Monday, October 28, 2013


July 18, 1949: 24 Jewish Orphans Arrive in Norway; Will Spend Summer Vacation with Jewish Families. A group of 24 Jewish orphans whose parents were murdered in Nazi concentration camps arrived here from Paris today to spend the summer as guests of Jewish families in this city and in Trondheim.

August 7, 1949 Former German Concentration Camp in Norway Turned into Sanatorium for Jewish Children A former German concentration camp in Norway has been converted into a “children’s city” for Jewish children threatened by tuberculosis, the Norwegian Information Service revealed. The children will be accommodated at the camp at Holmestrand for about eight months, after which they will proceed to Israel if their health permits. The “city” will accommodate 200 children at a time and it is expected that a total of 600 will be treated there.

November 6, 1949 Aliyah Chief Lauds People of Norway and France for Aid to Orphaned Jewish Children, Moshe Kol, director of the Youth Aliyah department of the Jewish Agency, paid tribute yesterday to the “Christian humanity of the people of Norway and France for their rescue of orphaned Jewish children.” Addressing a news conference, Mr. Kol declared that “hundreds of devout Christians in Norway have taken in waifs from North Africa and European DP camps, no matter what their physical condition.” The cost to the Norwegians in preparing shelters for the youngsters has already reached $250,000 while the maintenance costs are $150,000 annually, he added.

• November 22, 1949 Hope for 30 Jewish Children on Missing Norway-bound Plane Given Up by Youth Aliyah The European headquarters of the Youth Aliyah movement today gave up hope for the survival of some 30 Jewish DP children aboard a long-overdue Oslo-bound plane which was believed to have crashed and burned in Norway yesterday. (At The Hague, officials of Aero Holland, which owns the missing Dutch DC-3, confirmed that there was no hope of the plans having survived. The airline officials said that there were 29 children, two nurses and four crew members aboard.) Fritz Lichtenstein, head of the Youth Aliyah office here, flew today to Oslo in connection with the disaster. He said that one of the nurses aboard was probably an official of the Norwegian Relief for Europe organization. Reports from Oslo said that troops, police and civilians were continuing the search for the missing plane today. They have been joined by Swedish, Danish and Dutch planes. The children were proceeding from Morocco to Norway where they were scheduled to spend eight months receiving medical care and instruction before going to Israel. A second plane, with a similar number of children aboard, landed at the Oslo airport safely last night. The last point at which the planes touched down before the hop to Oslo was Brussels.​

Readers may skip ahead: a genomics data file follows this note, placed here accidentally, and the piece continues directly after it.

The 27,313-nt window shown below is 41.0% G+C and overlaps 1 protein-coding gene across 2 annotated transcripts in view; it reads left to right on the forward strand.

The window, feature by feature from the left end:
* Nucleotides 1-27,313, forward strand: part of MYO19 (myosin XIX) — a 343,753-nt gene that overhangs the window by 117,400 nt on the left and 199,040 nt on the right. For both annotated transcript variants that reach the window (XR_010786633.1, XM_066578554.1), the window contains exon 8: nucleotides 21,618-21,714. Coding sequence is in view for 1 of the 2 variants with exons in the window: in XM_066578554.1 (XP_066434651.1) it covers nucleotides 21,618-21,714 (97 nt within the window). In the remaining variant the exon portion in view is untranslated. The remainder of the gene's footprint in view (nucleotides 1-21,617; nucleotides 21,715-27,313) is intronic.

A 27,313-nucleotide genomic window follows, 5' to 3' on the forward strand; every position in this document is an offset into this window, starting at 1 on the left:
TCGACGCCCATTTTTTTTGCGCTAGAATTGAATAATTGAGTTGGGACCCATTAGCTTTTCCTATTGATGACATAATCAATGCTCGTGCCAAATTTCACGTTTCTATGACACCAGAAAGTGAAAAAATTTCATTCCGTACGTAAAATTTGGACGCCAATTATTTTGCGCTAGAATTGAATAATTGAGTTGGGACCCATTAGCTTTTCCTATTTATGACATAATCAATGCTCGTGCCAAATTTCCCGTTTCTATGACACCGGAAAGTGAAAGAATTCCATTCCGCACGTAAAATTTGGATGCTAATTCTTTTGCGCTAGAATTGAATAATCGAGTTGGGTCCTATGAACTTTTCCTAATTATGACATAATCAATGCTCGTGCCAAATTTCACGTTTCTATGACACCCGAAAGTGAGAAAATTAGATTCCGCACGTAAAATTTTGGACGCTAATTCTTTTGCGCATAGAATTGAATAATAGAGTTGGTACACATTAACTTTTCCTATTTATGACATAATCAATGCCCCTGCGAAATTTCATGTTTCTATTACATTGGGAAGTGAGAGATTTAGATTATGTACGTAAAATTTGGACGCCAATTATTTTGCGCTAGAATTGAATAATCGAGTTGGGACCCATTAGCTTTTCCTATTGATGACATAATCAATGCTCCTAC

• November 23, 1949 One Jewish child, Isaac Allal, was today found alive in the wreckage of a Dutch DC-3 transport plane which crashed some 30 miles west of this city Sunday, it was announced here. The child was immediately rushed to a hospital for treatment. Twenty-six persons are known to have been killed and the fate of sight is still in doubt. The plane carried 29 children, two nurses and a crew of four. The children were coming from Morocco for eight months of medical treatment and instruction prior to their eventual immigration to Israel.

Isaac Allal found alive in wreckage as only survivor, November 14, 1949

The project, of which they were one part, is maintained by the Youth Aliyah movement. The plane, chartered by the Joint Distribution Committee, crashed in a rugged forest area and the explosion which resulted was heard some distance away. It is for this reason that the major search effort was concentrated in this sector. 

In all some 2,200 soldiers, policemen, airmen and civilians were engaged in the two-day hunt. Planes from the air forces of Norway, Sweden, Denmark and Holland participated. (Members of the executive committee of the J.D.C. today offered a prayer for the children who perished in the wreck and appealed for continued aid to be made available to “tens of thousands of needy Jewish children still in North African slums, in distressed areas of Europe and in Israel.” Rabbi Jonah B. Wise, J.D.C. vice-chairman, led the prayer at a meeting of the executive committee this afternoon at the Hotel Commodore. ​ 

• December 15, 1949 Norwegian Labor Party to Establish Settlement in Israel in Memory of Victims of Crash “Arbeiderbladet,” the official newspaper of the Norwegian Labor Party, has launched a drive to raise money for a new settlement in Israel to commemorate the 28 Jewish children and six adults who were killed in an air crash near here last month. The settlement will consist of 40 houses.​

• April 19, 1950 Jewish Refugee Children Arrive in Oslo; 200 Foundsters sent from Norway to Israel. The Norwegian Embassy reported today that 77 Jewish refugee children arrived in Oslo last week. The 200 children who arrived in Norway eleven months ago for hospitalization and care have all been sent to Israel, it was announced.